Anti-Jewish bigotry is not equivalent to the structural oppression, experienced by students of color, which is maintained by state and university policies and violence. However, it is related to them and can provide a basis for historical analysis and a spirit of solidarity in struggle. This is because, on and off campus, contemporary white American Jews benefit, as all white people do, from a system of white supremacy. It is disingenuous to deny the fact that, while anti-black racism, Islamophobia, and anti-Arab racism run rampant on our campuses and in our society at large, acts of hatred directed against Jews thankfully remain isolated and fringe.
Now entering this crowded stage are academics who formed an academic counsel to serve and bolster Open Hillel. The statement they signed is somewhere in between Oren and the JVP students:
As an academic, I support Open Hillel’s efforts to restore the values of critical inquiry, inclusivity, and disputation to Jewish campus communities. Hillel International’s Standards of Partnership narrowly circumscribe discourse about Israel-Palestine and only serve to foster estrangement from the organized Jewish community. Regardless of my own political beliefs, I reject any attempts to stifle conversation about Israel-Palestine, ostracize student or faculty activists, or monitor the speech of students or intellectuals inside Hillel and the campus at large. Just as our classrooms must be spaces that embrace diversity of experience and opinion, so must Hillel. By joining Open Hillel’s academic council, I affirm my commitment to bringing these values to life both in my classroom and in my community.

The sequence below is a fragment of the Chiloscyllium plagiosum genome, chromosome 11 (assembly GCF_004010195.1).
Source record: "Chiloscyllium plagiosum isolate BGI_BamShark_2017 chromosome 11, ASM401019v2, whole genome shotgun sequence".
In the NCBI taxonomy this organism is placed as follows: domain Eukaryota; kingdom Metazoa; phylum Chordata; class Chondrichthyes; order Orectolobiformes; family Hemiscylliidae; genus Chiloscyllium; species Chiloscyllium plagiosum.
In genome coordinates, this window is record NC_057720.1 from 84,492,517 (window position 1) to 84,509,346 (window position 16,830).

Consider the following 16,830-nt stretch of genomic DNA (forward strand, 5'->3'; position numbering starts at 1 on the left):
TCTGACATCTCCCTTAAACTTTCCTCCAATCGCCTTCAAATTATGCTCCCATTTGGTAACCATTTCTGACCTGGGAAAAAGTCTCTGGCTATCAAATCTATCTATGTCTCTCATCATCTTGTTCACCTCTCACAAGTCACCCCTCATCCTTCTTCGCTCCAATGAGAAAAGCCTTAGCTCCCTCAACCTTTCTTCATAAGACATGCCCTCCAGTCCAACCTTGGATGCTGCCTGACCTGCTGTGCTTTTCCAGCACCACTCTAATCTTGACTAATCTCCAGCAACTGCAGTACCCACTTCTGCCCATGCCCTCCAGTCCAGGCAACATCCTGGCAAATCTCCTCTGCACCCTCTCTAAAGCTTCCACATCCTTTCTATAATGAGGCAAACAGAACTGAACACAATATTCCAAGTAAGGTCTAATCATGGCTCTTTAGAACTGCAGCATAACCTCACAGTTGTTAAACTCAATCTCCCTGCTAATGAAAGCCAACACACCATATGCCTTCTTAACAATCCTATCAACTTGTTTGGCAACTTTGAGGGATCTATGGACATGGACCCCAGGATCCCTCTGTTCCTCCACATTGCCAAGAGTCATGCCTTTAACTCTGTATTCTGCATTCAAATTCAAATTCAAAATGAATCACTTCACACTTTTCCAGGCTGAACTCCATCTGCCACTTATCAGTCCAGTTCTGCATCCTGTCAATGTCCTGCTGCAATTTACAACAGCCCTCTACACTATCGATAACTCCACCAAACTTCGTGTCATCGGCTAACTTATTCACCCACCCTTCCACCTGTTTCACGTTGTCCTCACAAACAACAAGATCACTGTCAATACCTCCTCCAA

If this is where it ends, diversity of experience and opinion, in light of the continually deteriorating situation in Israel-Palestine, the Jewish can of injustice is being kicked down the road once again. After all, many of the academics who signed on to the council have been serial enablers of Israel, silencing dissidents, Jewish and otherwise. They likewise have spent many years silencing themselves for all sorts of reasons. Their standing in the Jewish community and professional advancement has been far more important to them than the plight of the Palestinian people.
Enablers can change colors with the times and Israel is pushing, even the most timid, to the limit. Still, sponsoring diversity of opinion for its own sake can further deflect action on behalf of justice. Palestinians can be spoken of. Good. BDS can be affirmed. Optional. Sounds like a plan for a community with nothing at stake.
The 2016 version of the ever-evolving, more or less at a stand-still, Jewish civil war, has arrived.
As Israel wins on the military and diplomatic battlefield, their propaganda battle is already lost.
The JVP students are much closer to the facts on the ground. Their intersectionality, however, lacks traction in the political realm, at least for now. It may also lack the essential Jewish thrust needed for the long run of Jewish history.
While intersectionality has an important place in Jewish history, the Jewish prophetic, even with its intersectional message, has always claimed a Jewish priority. The Jewish witness, in solidarity with justice movements around the world, cannot find its strength only through others.
Open Hillel’s academic council has its importance. However, it’s vision statement, like many of its members, are lukewarm. The council seems like progress; it may be a step into no-man’s land. Can’t we all get along?
Internal Jewish life is in perpetual turmoil. Each side in the Jewish civil war takes solace in its own belief structures. This is fine when the entire ethical history of the Jewish people isn’t at stake. Has that history, like Oren’s strategic Iron Dome, already been lost?